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Poll suggests half of Finns think racism is a significant problem

Respondents' political affiliations correlated with their answers. 

Helsingin Senaatintorilla järjestettävä rasismia vastustava mielenosoitus.
File photo of an anti-racism demonstration held on 3 June 2020 at Helsinki's Senate Square. Image: Don Trammell

Just over half of respondents to a poll in Finland said they think racism is a significant problem in the country, according to a survey by newspaper group Uutissuomalainen.

Out of the roughly 1,000 respondents, 51 percent said Finland had racism problems, while 43 percent had different opinions on the matter. The remainder did not answer the question.

However, there were marked differences in the answers given by male and female respondents. Some 33 percent of women said they disagreed to some extent with the statement that 'racism is a significant problem in Finland', while 54 percent of men didn't agree with it.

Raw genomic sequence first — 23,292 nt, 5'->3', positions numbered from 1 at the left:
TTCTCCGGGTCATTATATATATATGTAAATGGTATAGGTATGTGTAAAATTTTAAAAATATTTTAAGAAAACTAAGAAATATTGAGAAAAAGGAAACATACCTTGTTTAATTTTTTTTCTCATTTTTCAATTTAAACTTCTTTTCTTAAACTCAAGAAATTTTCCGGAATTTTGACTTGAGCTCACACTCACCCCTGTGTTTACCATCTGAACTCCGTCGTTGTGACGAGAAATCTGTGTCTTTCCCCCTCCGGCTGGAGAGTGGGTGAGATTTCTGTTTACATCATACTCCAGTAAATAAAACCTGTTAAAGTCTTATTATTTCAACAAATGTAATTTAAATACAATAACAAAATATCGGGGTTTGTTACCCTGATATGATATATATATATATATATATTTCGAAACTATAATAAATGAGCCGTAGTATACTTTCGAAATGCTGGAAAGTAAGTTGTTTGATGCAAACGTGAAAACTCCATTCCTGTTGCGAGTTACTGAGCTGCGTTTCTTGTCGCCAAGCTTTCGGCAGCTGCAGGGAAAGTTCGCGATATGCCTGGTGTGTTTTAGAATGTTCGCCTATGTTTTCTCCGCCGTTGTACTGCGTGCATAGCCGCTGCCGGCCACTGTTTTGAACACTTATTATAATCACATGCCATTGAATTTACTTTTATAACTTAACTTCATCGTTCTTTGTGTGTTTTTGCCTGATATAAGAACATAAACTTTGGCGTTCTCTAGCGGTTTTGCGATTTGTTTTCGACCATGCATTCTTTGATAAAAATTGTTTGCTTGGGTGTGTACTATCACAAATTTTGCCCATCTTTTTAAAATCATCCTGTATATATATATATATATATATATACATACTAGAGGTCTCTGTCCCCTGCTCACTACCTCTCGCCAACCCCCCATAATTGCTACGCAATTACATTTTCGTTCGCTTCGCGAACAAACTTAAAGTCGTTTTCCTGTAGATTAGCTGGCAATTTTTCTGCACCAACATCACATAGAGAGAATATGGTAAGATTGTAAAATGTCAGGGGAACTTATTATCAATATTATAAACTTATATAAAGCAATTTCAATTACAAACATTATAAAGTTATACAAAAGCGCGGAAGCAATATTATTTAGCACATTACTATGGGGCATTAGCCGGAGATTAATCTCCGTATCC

Age also appeared to be a factor in how people responded, with people aged 18-29 being more likely to see racism as a bigger problem than older age groups. However, the poll found that those over the age of 70 were more likely to see racism as a problem facing the country than middle-aged respondents did.

Major differences along party lines

The biggest differences in answers were seen regarding respondents' political affiliations.

Just over 80 percent of Green Party and Left Alliance supporters said they believe racism was a significant problem.

But Finns Party adherents have nearly the opposite opinion, with 75 percent of the party's supporters saying racism was not a problem, according to the poll.

Meanwhile, supporters of the Social Democrats were more likely to see racism as a problem than those who support the Centre and National Coalition parties.

Answers also differed depending on where respondents lived. People who reside in the Uusimaa and Helsinki area were more likely to consider racism a problem facing the country than those who lived elsewhere.

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